Remember Blockbuster? That was the place you used to drive to on a Friday night, search for an overpriced film and buy overpriced popcorn and sweets. Then drive back home, watch the film and then drive back the following day to return the film to avoid a fine.
Then Netflix came along.
One click, £5.00 per month.
Blockbuster were so attached to the old way of thinking that they were buried by a start-up that had no contrast of the old methods to compare their idea too. In 1998, Reed Hastings simply embraced the technology around him and used it to get his message to the world.
So what does all this have to do with BMS?
If you are reading this blog and some light bulbs are going off inside your mind then that is great!
But the too farmiliar scenario we find ourselves in is a situation on a project whereby the mechanical, electrical or structural engineer will say something along the lines of “BMS goes over the top of my head, thats why we call you guys”.
Now this is a dangerous attachment to the past.
We appreciate that there will always be specialists in the industry but as mentioned earlier, we are living in the information age where we are welcoming technologies into our homes that listen to our conversations to figure out our habits, hobbies and interests. This is all for convenience.
BMS is becoming more and more personal as it moves into the information space that people are obsessed with now.
Dashboard displays, tablet control of plant and meeting rooms, energy reporting, information being streamed from smart meters, occupancy sensors and displaying more and more real time information.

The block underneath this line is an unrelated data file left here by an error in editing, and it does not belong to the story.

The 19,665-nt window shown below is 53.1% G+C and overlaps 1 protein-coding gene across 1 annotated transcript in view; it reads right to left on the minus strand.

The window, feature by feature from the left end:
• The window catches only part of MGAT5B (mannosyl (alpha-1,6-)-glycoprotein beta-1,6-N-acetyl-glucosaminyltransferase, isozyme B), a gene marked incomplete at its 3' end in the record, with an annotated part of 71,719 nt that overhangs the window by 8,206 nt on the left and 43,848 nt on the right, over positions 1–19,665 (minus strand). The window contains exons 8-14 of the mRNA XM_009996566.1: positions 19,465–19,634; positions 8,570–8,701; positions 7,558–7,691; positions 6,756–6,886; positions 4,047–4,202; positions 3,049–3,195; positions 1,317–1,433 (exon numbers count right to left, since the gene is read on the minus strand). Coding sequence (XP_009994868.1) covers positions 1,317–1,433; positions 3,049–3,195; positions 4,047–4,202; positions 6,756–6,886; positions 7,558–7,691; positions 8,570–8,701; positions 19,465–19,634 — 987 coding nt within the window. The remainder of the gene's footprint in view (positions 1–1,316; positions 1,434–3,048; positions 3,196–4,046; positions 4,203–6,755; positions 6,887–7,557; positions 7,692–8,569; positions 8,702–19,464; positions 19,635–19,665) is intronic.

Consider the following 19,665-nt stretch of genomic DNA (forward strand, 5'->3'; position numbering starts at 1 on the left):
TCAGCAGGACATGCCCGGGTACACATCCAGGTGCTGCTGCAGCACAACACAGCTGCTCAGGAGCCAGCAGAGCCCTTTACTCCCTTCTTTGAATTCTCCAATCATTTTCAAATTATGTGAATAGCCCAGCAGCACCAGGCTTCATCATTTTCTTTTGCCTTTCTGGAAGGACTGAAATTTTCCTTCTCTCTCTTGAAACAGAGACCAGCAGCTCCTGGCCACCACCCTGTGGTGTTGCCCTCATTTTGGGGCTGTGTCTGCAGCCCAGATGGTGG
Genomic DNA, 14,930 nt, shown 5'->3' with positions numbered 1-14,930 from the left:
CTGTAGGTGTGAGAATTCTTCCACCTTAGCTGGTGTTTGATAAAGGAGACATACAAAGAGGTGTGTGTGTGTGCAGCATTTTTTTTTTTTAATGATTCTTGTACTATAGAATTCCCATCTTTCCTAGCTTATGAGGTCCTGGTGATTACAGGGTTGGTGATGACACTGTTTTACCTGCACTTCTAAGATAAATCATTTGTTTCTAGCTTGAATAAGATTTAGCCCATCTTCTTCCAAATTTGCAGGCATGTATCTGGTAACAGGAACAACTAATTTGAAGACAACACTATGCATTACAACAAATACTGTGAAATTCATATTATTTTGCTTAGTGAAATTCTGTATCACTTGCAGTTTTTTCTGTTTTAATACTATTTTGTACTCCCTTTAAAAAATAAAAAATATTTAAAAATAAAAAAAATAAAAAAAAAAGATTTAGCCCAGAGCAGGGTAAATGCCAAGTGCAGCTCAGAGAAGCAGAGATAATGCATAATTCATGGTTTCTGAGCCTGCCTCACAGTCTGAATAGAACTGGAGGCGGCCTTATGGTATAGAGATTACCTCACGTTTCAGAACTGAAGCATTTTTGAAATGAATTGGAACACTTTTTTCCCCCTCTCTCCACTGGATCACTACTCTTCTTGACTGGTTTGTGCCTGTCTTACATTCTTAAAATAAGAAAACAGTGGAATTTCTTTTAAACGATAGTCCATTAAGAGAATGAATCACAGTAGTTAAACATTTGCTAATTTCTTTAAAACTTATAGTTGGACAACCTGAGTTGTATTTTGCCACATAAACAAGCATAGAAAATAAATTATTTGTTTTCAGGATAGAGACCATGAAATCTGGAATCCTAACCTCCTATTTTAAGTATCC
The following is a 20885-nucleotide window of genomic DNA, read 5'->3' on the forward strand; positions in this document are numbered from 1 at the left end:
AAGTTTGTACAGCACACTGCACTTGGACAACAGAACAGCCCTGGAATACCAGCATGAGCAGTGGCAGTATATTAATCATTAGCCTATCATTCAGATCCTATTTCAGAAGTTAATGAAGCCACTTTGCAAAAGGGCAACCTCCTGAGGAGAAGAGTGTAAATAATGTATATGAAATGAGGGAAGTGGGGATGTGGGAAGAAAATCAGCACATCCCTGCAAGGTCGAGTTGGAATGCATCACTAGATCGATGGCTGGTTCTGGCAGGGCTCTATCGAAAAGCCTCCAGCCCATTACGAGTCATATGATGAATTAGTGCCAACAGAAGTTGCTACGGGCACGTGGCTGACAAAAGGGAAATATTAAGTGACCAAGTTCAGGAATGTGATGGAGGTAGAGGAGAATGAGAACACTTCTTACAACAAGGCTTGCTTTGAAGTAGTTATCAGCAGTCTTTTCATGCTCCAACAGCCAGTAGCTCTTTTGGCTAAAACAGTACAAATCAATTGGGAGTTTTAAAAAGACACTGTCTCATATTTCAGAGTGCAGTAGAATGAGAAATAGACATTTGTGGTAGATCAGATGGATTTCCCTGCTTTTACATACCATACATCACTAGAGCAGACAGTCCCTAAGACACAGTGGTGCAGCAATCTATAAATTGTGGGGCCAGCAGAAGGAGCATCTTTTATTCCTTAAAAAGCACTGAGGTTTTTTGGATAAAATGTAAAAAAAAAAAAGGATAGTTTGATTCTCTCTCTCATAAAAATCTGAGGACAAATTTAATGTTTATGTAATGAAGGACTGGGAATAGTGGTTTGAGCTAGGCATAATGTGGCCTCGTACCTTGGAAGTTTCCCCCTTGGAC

Its the people who say things like “Its over the top of my head” that I fear will become the new swagmen.
They have selective learning and this will put them in serious danger in the very near future.
Ask yourself how long will it be acceptable to claim you are “not a tech person” when over the last 2 years you have learned how to stream photos via social media, carry out your banking online, book flights and cinema tickets using your phone and access, reply and forward your emails 24 hours of the day? Pretty selective learning wouldn’t you say?
Perhaps you are not a tech person in the things you don’t want to be a tech person in?
In fact, ask yourself if you have any attachments to the past and then ask the three why’s.
The Power Of The Three Why’s
If you are the person that doesn’t like to give your name to the barista in Starbucks, ask yourself why.
Once you have the answer, then ask yourself why to the answer you just gave. Once you have that answer, ask yourself why a final time.
By the end of this process, I would imagine that your answer is made up of no real substance or true opinion and is purely down to you just not wanting to move with the flow of the times.
Its also a great exercise of becoming more vital and less functional.
There has been a huge gap in the industry in terms of expertise and this could be due to the early 90’s recession but what we saw around the last ten years was many great engineers and consultants retiring from the game without being replaced by anyone of remotely the same calibre.
There was a void of expertise and anyone left was prone to becoming more ‘functional’ because they weren’t motivated in looking for new ways of doing things as it was easier to carry on doing things the way they had been done in their past.
But now we have the Millennials.
This new breed are coming into the work force with a mindset of the future. It’s normal these days to recognise that a seventeen year old girl can start a Facebook group for free whilst sitting in her bedroom.
She can have thousands of followers for free. She can talk to them all via video for free. She can write to them all for free. She can get them all excited about her ideas…. all without parting with any of her money.
The same teenager can create or source a product easily and cheaply. She can design a brand easily and cheaply. She can have an online store easily and cheaply. She can take payment easily and cheaply. She can send her products flying all over the world easily and cheaply.